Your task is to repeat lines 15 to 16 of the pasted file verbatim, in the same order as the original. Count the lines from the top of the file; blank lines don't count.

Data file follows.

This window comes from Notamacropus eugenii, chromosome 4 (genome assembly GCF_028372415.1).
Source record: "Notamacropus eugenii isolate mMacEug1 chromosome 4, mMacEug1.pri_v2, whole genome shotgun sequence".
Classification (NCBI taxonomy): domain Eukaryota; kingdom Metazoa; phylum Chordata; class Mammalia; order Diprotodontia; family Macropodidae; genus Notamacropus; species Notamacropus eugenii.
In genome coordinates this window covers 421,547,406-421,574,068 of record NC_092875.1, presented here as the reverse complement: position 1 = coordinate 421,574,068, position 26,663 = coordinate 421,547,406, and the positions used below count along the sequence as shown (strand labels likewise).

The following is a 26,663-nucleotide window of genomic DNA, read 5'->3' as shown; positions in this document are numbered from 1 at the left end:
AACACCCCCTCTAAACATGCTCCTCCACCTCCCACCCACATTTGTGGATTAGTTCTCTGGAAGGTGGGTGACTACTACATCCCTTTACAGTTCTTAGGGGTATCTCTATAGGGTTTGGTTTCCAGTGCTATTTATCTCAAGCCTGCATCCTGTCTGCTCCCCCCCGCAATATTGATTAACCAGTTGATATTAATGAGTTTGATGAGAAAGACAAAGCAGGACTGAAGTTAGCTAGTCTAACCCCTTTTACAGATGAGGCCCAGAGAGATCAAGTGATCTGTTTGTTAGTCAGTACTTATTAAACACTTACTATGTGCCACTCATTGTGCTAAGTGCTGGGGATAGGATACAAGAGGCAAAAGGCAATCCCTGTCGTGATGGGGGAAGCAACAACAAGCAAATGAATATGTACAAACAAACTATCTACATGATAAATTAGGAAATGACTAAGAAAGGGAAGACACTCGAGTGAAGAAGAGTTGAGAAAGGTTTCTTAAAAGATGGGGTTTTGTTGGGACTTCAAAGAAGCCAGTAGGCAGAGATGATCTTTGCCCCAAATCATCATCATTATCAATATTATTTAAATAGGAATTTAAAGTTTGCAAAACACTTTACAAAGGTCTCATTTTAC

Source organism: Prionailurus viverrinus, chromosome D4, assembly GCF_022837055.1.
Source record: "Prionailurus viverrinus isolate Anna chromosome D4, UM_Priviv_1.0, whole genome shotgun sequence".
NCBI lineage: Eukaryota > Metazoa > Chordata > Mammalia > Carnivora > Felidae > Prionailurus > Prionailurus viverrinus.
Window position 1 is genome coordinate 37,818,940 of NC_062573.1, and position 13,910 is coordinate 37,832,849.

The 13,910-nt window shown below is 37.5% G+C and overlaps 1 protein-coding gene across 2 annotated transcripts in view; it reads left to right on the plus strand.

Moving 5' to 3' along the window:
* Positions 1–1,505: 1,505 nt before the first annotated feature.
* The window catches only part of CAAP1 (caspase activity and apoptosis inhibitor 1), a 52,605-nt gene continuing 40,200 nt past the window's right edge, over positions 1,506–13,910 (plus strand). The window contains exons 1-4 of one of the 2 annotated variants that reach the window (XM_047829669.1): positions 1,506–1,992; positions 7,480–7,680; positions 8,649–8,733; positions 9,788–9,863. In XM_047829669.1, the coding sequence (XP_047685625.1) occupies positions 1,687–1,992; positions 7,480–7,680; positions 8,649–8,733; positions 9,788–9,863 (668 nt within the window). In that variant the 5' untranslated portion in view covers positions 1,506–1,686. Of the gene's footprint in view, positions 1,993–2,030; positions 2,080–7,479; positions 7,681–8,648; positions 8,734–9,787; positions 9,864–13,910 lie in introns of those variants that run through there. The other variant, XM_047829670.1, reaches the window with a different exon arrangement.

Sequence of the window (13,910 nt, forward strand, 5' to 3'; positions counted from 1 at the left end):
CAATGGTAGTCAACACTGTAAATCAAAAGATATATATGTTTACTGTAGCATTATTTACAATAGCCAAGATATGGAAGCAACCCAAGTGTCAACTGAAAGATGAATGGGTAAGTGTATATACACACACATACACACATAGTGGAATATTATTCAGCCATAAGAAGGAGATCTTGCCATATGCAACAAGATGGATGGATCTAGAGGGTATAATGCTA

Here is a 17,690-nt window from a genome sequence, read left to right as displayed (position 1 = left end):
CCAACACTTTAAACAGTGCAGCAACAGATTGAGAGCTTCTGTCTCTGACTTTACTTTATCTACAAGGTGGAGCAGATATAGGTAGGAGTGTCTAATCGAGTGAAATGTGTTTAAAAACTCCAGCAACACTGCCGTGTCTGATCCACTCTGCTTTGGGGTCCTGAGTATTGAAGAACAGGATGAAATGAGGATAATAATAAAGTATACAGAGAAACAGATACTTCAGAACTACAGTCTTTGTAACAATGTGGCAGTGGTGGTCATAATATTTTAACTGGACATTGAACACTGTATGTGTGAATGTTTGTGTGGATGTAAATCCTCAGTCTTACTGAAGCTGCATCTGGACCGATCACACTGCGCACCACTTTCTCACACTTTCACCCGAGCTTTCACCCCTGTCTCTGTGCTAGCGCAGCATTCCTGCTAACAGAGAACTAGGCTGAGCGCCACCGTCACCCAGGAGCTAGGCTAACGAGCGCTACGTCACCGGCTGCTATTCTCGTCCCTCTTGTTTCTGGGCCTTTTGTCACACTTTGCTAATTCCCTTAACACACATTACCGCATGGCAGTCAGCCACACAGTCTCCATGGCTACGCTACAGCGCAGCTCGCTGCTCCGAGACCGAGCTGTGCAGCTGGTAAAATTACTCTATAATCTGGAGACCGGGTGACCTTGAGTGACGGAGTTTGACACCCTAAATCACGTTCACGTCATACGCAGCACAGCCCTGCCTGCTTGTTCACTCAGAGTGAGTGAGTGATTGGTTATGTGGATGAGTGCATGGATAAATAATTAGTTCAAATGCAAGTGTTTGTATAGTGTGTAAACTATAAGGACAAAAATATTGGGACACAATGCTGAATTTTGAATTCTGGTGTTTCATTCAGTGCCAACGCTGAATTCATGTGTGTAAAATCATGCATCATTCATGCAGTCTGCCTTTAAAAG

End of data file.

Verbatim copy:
Sequence of the window (13,910 nt, forward strand, 5' to 3'; positions counted from 1 at the left end):
CAATGGTAGTCAACACTGTAAATCAAAAGATATATATGTTTACTGTAGCATTATTTACAATAGCCAAGATATGGAAGCAACCCAAGTGTCAACTGAAAGATGAATGGGTAAGTGTATATACACACACATACACACATAGTGGAATATTATTCAGCCATAAGAAGGAGATCTTGCCATATGCAACAAGATGGATGGATCTAGAGGGTATAATGCTA